More to come in the next few weeks, sports fans.

The words in bold block capitals are acceptable SCRABBLE® words.

August 27, 2014 • Weekly Results

Word Prize was won by Rod Hulme with YUK for 21 points.
The "N" Bingo was won by Rod Hulme with SALTINE for 82 points.
The Sergey Bubka prize was not won.
John Dungey was the highest winner of the evening with 489 points.
The highest loss was Elin Becker with 404 points.

Words of the Week ... by Rod Hulme

Words from the English Premier League

If you’re a sports fan as well as a SCRABBLE® fan, you can pleasantly pass some time away by searching through the Official Scrabble Players Dictionary for “proper” nouns that are the names of sports teams and players.

You’ll find that quite a few such names can be played legally on the SCRABBLE® board because they also have rather obscure meanings that render them as improper nouns grammatically. I’ll detail some of these sports-related words in the next few weeks. To start with, consider both FULHAM and WIGAN, the names of two of the top teams in English soccer. Less famously, a FULHAM is a loaded die, and a WIGAN is a stiff fabric.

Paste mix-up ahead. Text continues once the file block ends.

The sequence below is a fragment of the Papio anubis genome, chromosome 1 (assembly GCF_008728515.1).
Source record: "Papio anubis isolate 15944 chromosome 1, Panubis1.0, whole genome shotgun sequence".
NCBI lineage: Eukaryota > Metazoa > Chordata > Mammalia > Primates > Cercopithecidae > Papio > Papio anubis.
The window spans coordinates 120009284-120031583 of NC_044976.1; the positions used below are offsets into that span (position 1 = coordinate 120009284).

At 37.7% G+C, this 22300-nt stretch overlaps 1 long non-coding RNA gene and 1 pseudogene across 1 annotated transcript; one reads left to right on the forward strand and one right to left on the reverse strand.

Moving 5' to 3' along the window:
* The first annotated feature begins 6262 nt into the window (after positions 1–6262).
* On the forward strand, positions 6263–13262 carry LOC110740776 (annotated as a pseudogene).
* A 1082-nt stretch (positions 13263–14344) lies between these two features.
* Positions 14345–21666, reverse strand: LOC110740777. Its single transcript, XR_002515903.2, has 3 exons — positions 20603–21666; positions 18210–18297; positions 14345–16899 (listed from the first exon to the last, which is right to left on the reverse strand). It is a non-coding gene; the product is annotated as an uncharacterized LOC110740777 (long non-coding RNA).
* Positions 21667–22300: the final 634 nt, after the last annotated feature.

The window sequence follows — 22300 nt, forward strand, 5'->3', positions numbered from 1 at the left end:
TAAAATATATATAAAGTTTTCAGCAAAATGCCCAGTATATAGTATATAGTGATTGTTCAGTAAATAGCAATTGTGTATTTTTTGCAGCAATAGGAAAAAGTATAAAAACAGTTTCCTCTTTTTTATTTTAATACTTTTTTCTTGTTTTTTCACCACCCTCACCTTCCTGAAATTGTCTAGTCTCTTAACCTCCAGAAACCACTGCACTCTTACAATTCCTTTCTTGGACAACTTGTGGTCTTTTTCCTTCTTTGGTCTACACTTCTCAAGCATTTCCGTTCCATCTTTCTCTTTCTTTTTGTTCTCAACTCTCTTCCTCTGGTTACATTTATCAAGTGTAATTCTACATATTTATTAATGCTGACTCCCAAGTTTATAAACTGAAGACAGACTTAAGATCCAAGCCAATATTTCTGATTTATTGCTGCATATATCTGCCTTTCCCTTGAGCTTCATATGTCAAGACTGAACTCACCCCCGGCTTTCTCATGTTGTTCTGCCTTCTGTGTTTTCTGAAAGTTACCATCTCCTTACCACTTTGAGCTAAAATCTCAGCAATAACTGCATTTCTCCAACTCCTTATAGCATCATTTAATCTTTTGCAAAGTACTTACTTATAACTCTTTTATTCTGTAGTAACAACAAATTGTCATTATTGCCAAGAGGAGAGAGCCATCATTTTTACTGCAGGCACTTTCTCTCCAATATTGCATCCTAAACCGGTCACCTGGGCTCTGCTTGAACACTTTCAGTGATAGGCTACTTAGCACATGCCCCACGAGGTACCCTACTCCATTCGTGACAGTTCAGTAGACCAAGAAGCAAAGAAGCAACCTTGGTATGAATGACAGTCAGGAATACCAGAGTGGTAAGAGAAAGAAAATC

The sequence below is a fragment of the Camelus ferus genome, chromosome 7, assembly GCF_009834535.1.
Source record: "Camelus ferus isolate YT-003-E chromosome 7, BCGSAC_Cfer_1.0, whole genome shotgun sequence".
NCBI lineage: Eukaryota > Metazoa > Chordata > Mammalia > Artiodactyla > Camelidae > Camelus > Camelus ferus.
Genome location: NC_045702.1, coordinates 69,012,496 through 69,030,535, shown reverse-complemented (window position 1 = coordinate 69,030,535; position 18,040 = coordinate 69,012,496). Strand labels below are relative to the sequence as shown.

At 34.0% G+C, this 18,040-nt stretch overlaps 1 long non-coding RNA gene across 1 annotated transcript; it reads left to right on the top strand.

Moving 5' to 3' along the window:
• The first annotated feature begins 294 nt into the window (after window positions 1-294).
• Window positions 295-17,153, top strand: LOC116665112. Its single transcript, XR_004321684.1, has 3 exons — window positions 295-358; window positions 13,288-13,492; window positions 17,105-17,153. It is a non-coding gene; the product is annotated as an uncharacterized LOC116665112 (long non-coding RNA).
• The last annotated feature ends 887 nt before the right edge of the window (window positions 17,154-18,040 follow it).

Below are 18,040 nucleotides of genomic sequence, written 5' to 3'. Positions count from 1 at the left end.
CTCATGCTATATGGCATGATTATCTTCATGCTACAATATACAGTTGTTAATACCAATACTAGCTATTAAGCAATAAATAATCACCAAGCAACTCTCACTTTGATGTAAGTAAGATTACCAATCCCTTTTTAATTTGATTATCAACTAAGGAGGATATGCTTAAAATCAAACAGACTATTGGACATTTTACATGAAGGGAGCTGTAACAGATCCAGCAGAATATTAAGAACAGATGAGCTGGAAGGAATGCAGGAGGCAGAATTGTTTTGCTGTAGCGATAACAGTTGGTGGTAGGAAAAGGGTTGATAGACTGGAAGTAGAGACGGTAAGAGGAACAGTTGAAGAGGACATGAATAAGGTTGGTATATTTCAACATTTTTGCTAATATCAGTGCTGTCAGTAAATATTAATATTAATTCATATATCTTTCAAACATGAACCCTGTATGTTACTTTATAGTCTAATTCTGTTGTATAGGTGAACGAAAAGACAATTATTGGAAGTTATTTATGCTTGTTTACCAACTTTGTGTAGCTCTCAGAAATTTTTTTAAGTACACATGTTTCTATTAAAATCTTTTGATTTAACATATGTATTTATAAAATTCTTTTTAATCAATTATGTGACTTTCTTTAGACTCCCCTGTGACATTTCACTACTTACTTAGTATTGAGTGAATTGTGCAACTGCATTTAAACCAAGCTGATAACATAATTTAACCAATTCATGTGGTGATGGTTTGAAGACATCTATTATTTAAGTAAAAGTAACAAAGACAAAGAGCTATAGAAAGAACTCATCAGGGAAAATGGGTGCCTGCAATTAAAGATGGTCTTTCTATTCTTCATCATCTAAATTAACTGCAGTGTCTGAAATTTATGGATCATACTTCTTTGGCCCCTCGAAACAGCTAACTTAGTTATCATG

The words in bold block capitals are acceptable SCRABBLE® words.

August 20, 2014 • Weekly Results

Word Prize was won by John Dungey with DENIALS for 74 points.
The "M" Bingo was won by Lynette Stewart with RAMPAGE for 83 points.
The Sergey Bubka prize was not won.
John Dungey was the highest winner of the evening with 497 points.
The highest loss was Lynette Stewart with 395 points.

Words of the Week ... by Rod Hulme

Cars and Proper Nouns (Continued)

Staying with our look at the names of cars that seem at first glance like proper nouns but are in fact acceptable in SCRABBLE® because they have other more obscure meanings,